“I was able to interact more closely with patients during this co-op because I was responsible for administering follow-up visits,” Kodavatiganti said. “I enjoyed talking to the moms and listening to their experiences, and I was grateful to my employer for giving me the opportunity to personally engage with study participants.”
Gaining experience in communicating with patients and organizing study data and materials for a large, NIH-funded study also prepared Kodavatiganti for her third co-op. Returning to CHOP in the Division of Plastic and Reconstructive Surgery, she led an NIH study looking at speech outcomes in children with cleft palates. Her tasks ranged from maintaining study forms and documents, to consenting and enrolling patients, to conducting study visits.
Her supervisor, Rodrigo Gamarra, MD, nominated Kodavatiganti for the Cooperative Education Award, describing her as “the best student who had worked with him in the ten years of supervising co-op students.” He noted her work was instrumental in developing remote work strategies during the pandemic as well as establishing a co-op training methodology. Kodavatiganti continued working in this position beyond her co-op.
“Dr. Gamarra made me feel like a valued member of the research team, always taking the time to listen to my suggestions and feedback. He constantly challenged me by giving me more responsibilities and independence in my work, and I appreciated that he recognized my potential and helped me continue to improve my skills as a clinical researcher,” remarked Kodavatiganti. This position gave her experience both as a team leader and as a clinical researcher.
“I had to keep track of visits from 100+ patients and stay on top of tracking and documentation to make sure we were carrying out the study as best as we could,” said Kodavatiganti. She was particularly thankful for her coursework at Drexel, highlighting how her studies impacted her ability to be successful in this position. “As a biology student, there were a lot of tiny details to pay attention to with different mechanisms and pathways we learned. This detail-orientedness helped me so much with my co-op. I had to pay attention to a lot of patients, visit dates and study procedures unique to each type of visit, and I had to make sure I was documenting everything that needed to be.”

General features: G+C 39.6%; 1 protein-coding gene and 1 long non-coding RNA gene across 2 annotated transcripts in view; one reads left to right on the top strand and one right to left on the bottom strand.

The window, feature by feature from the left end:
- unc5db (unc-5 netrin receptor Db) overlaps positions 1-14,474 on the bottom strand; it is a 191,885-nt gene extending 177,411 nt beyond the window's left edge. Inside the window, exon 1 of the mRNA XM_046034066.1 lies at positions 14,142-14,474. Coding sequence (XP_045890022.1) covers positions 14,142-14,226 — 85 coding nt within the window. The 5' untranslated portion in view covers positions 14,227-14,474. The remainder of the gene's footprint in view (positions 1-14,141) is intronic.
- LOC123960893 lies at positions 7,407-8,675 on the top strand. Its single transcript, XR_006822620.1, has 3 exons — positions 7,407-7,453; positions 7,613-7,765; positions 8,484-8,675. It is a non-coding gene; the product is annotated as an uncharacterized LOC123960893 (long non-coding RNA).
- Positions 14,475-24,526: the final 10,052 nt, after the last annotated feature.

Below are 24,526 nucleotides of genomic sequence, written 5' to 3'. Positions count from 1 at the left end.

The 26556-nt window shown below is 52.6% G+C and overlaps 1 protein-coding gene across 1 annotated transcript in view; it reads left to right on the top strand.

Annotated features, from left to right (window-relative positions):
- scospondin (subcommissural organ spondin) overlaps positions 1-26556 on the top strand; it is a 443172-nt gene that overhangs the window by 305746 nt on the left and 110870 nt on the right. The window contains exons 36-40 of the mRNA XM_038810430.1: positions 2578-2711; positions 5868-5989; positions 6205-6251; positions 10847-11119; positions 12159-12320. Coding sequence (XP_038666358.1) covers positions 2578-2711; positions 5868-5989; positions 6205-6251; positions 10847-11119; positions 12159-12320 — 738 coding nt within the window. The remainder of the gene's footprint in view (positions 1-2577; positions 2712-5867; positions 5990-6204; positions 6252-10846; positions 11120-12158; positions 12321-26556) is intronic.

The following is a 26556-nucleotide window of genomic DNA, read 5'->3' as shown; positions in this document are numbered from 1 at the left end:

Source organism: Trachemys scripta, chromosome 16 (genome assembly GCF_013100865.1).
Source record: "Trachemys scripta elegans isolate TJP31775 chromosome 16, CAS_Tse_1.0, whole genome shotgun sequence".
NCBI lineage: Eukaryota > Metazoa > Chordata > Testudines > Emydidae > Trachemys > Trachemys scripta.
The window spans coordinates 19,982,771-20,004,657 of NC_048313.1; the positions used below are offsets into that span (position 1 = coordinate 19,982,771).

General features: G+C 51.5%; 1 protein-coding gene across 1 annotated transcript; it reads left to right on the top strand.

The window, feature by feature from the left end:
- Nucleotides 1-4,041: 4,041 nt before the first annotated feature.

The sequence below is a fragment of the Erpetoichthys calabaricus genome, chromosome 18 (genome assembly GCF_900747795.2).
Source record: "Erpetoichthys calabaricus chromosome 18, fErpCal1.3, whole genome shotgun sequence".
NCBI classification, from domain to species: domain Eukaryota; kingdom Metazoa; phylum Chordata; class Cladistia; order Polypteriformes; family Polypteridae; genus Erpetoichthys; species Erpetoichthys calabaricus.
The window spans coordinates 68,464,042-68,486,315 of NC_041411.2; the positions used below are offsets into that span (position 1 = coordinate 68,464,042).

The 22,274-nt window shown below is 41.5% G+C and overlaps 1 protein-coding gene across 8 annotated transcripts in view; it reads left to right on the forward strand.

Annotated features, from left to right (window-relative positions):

Having graduated in 2021, Kodavatiganti looks to her future with excitement and confidence, knowing her co-op experiences have properly prepared her for a journey into a practice she so wholeheartedly cares about.
“Co-op helped me decide I want to pursue medicine as my future career. I have learned I really enjoy the logical, scientific aspect of medicine; and at the same time, I love interacting with people, learning about them, and figuring out how to improve their health,” Kodavatiganti reflected, drawing on her previous co-op experiences.
“I have met some amazing physicians who truly care about [their patients], and I admire their knowledge and compassion. I have also become more interested in clinical research. I’ve really enjoyed working with the people enrolled in studies I’ve worked on, and it excites me to see how these interventions can improve health outcomes.”
Learn more about how co-op can embellish a degree in biology.